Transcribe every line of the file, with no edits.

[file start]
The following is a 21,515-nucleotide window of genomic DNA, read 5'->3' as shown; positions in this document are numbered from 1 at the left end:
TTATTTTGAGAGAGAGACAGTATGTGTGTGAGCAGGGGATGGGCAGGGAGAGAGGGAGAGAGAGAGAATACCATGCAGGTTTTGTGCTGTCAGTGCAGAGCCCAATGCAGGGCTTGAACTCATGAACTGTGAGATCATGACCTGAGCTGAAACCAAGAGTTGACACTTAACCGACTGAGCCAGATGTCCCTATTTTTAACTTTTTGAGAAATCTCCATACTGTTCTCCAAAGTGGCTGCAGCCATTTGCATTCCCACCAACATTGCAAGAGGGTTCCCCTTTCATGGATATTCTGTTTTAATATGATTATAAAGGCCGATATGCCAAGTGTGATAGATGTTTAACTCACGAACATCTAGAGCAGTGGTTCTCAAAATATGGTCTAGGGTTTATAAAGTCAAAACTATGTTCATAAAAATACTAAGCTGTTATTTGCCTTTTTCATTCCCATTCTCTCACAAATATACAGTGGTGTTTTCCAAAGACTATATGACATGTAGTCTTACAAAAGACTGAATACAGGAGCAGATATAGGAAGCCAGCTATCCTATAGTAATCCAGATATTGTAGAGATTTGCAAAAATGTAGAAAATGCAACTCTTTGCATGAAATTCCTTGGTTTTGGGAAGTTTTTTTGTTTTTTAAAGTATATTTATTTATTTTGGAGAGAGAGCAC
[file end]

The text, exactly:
The following is a 21,515-nucleotide window of genomic DNA, read 5'->3' as shown; positions in this document are numbered from 1 at the left end:
TTATTTTGAGAGAGAGACAGTATGTGTGTGAGCAGGGGATGGGCAGGGAGAGAGGGAGAGAGAGAGAATACCATGCAGGTTTTGTGCTGTCAGTGCAGAGCCCAATGCAGGGCTTGAACTCATGAACTGTGAGATCATGACCTGAGCTGAAACCAAGAGTTGACACTTAACCGACTGAGCCAGATGTCCCTATTTTTAACTTTTTGAGAAATCTCCATACTGTTCTCCAAAGTGGCTGCAGCCATTTGCATTCCCACCAACATTGCAAGAGGGTTCCCCTTTCATGGATATTCTGTTTTAATATGATTATAAAGGCCGATATGCCAAGTGTGATAGATGTTTAACTCACGAACATCTAGAGCAGTGGTTCTCAAAATATGGTCTAGGGTTTATAAAGTCAAAACTATGTTCATAAAAATACTAAGCTGTTATTTGCCTTTTTCATTCCCATTCTCTCACAAATATACAGTGGTGTTTTCCAAAGACTATATGACATGTAGTCTTACAAAAGACTGAATACAGGAGCAGATATAGGAAGCCAGCTATCCTATAGTAATCCAGATATTGTAGAGATTTGCAAAAATGTAGAAAATGCAACTCTTTGCATGAAATTCCTTGGTTTTGGGAAGTTTTTTTGTTTTTTAAAGTATATTTATTTATTTTGGAGAGAGAGCAC